2011 Division Preview: AFC East
The Pats and Jets will again dominate the division, with the Pats holding an edge
Miami quietly plays very good defense, and that unit could be elite this year
The Bills have a tough schedule that will make it hard to improve on 2010's record
SI.com is previewing all eight divisions throughout the week in anticipation of the 2011 season kicking off. (Send comments to firstname.lastname@example.org)
The AFC East has, for two years now, been a division evenly split between haves (Patriots, Jets) and have-nots (Dolphins, Bills), and there seems little reason to expect anything will change in 2011, at least as far as the final standings. New England and New York remain among the NFL's elite teams, constructed to make the Super Bowl runs that have recently fallen short for both, while Miami and Buffalo simply try to make the playoffs for the first time in, respectively, three and 12 seasons.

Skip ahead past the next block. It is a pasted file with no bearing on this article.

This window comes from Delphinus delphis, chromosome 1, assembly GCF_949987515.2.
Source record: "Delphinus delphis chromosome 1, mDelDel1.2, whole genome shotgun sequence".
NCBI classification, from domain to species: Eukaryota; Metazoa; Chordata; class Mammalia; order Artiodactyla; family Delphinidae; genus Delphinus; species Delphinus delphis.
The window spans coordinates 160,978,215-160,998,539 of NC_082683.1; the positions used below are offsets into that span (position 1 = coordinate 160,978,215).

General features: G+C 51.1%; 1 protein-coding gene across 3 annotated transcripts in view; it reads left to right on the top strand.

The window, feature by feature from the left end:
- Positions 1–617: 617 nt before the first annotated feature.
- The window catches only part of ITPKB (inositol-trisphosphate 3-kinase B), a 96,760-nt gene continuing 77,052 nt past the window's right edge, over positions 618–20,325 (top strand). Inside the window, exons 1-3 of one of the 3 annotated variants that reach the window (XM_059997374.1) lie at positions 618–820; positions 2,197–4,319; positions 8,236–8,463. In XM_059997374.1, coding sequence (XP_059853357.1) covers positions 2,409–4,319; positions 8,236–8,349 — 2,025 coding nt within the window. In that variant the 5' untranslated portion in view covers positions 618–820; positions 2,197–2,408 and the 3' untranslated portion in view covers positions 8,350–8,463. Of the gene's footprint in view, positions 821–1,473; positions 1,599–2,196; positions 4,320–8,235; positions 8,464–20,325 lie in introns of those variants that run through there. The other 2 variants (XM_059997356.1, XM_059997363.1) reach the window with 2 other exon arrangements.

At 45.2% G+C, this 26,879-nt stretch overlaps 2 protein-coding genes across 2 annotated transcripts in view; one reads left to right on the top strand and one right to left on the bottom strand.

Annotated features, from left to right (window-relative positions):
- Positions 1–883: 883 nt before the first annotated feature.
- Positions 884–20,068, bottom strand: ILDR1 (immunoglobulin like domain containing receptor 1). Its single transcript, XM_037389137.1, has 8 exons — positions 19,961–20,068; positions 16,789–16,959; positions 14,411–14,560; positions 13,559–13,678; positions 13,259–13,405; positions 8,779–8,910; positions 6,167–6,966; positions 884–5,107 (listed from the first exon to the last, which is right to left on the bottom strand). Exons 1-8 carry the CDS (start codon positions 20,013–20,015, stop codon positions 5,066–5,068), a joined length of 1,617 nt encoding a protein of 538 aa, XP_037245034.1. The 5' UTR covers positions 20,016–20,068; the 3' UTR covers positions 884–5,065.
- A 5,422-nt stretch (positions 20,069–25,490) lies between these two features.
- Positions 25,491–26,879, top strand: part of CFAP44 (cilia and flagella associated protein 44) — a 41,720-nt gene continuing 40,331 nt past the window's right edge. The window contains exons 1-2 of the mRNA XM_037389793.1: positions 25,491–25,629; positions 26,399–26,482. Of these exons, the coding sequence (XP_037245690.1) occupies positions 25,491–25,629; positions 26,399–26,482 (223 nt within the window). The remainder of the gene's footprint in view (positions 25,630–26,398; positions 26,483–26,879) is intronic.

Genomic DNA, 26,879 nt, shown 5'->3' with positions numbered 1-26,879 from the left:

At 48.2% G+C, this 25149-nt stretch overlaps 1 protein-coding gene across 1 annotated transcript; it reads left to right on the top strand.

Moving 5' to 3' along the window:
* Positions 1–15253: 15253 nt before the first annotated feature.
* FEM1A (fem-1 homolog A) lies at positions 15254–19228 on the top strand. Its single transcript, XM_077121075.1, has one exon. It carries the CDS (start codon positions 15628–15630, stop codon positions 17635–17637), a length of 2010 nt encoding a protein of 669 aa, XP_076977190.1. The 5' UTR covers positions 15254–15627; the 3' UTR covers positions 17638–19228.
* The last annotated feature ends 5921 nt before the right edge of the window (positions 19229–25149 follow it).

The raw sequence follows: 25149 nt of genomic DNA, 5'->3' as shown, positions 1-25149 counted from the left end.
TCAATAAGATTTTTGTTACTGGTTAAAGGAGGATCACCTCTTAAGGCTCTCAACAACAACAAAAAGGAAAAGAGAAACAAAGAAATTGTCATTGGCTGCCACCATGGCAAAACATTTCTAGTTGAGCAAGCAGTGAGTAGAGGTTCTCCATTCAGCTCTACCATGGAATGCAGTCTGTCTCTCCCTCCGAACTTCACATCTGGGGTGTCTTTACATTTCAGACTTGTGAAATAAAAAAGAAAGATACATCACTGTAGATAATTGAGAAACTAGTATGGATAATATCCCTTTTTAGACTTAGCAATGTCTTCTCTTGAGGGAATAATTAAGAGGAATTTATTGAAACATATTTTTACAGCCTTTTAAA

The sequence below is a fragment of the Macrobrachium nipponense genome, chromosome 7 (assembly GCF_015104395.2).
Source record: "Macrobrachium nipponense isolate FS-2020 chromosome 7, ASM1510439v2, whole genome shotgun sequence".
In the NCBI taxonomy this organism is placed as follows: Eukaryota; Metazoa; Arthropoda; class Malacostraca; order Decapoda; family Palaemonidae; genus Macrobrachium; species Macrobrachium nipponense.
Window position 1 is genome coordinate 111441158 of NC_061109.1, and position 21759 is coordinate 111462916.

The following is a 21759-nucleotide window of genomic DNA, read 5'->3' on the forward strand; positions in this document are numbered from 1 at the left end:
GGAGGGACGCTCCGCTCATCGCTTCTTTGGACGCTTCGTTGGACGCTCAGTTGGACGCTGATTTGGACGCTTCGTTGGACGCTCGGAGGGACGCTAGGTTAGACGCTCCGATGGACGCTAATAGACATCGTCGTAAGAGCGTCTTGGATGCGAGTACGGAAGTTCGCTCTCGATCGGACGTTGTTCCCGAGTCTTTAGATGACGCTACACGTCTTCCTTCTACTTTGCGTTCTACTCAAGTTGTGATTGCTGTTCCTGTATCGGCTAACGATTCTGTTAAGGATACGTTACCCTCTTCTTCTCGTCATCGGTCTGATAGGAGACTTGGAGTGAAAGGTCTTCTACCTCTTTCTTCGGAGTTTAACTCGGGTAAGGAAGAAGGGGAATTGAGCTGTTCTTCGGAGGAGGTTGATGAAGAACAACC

If there is to be any change, it might be in the overall quality of the division's defenses. While the Jets and Dolphins already field top defenses -- the Jets ranked third overall last season, the Dolphins sixth -- the Patriots (2011 ranking: 25th) and the Bills (24th) have made improvements that could push them into the NFL's top half.
"I coached in the NFC East for awhile there in Dallas, and I always thought that was a tremendous division -- a really hard, physical division to have to play all those teams twice," says Tony Sparano, the Dolphins' fourth-year head coach. "This division is exactly that way. You've got great coaches, you have outstanding defenses and hard running games. Nobody in our division is going to get by anybody without a real fight."
Still, even if it might prove somewhat more difficult on a play-to-play basis, the Patriots and Jets should make the playoffs, despite a relative leveling of the defensive playing field.
What the Patriots do best: Pass the ball.